Meanwhile, the president of Yemen, Abed Rabbo Mansour Hadi, who is in Saudi Arabia in self-imposed exile, seemed to extend an offer of reconciliation to his predecessor, Saleh. In a statement from Riyadh, Hadi said his side would support "any party that confronts Houthi terrorist gangs."
The offer followed a statement televised Saturday by Saleh in which he announced that he and his party, the General People's Congress, were open to dialogue and be willing to pbad a "new page" in negotiations with the coalition headed for Saudi Arabia.
Seemingly confirming his break with the Houthis and aligning with Saudi Arabia, Saleh told Kuwait's al-Rai newspaper that "the militia era is over and there is no coexistence between a state and a quasi-state after today. "
"Our natural orbit like Yemenis is the orbit of the Gulf," he added, referring to Saudi Arabia and other Gulf Arab states. "Whatever the differences with the Gulf countries, we will cooperate and agree."
If Saleh and his fighters switch sides and join the coalition led by Saudi Arabia and Hadi supporters, the Houthis would be completely isolated.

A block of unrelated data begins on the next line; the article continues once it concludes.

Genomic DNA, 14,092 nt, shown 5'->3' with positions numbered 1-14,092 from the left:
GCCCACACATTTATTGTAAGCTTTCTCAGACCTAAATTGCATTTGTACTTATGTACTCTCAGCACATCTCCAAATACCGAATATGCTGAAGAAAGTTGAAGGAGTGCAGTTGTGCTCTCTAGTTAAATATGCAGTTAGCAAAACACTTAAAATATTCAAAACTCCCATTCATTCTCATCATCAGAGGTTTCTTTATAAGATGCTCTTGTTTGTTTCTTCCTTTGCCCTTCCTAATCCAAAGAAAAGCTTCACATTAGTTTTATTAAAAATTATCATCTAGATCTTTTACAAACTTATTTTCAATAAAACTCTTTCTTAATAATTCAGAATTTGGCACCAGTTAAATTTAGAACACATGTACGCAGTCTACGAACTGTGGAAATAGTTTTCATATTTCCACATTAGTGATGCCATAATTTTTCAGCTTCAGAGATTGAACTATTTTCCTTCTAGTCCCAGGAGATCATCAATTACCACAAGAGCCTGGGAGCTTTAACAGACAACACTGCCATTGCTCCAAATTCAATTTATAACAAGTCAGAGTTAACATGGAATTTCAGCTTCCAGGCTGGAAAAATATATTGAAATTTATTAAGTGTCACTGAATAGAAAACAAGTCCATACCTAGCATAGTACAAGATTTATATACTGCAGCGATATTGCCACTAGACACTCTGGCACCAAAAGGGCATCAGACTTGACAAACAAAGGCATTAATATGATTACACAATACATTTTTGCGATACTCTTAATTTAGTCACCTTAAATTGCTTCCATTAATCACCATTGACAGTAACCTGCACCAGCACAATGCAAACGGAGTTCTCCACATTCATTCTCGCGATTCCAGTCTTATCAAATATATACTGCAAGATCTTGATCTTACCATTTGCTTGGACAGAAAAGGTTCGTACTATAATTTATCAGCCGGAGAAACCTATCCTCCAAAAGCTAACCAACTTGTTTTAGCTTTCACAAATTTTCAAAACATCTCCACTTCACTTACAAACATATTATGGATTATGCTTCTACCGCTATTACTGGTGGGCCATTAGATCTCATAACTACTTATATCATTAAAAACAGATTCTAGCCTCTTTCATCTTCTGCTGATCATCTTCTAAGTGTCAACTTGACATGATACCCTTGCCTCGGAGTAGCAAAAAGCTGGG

Houthis and Saleh forces deteriorated in recent weeks amid accusations by rebels that Saleh was opening a channel with the coalition through the United Arab Emirates, a member of the coalition, to turn against the Houthis .
Deif Allah al-Shami, a senior Houthi politician, told The Associated Press that Saleh, by his statements and actions on the ground, had de facto joined the coalition led by Saudi Arabia. However, he said that this spelled the end of Saleh, insisting that the Houthis remain firmly in control.
"Saleh finished, this card is over," he said. "Now it's part of the coalition and the aggression."
Saleh's relatives, including his son Ahmed, who was once prepared to succeed his father and who led the powerful Republican Guards, went into exile in the UAE. since Saleh resigned after the mbadive uprising against his government during the Arab Spring of 2011.
Saleh and the Houthis have always been unlikely allies. When Saleh was president, he repeatedly went to war with the rebels in his northern heart. In recent weeks, the Houthis accused Saleh of trying to get his forces out of the front lines, while his supporters complained that the Houthis monopolized power.
Last summer, Saleh also seemed to work against the Houthis when he welcomed United United Initiative to deliver the vital port city of Hodeida, in the Red Sea, to a neutral third party to facilitate the blockade and open the port to free access of humanitarian aid. The Houthis rejected the proposal and refused to meet with the United States envoy in Yemen.
The cracks deepened in August after the street fighting ended with the death of one of Saleh's close collaborators, Khaled al-Radhi. Since then, members of Saleh's party have vowed revenge.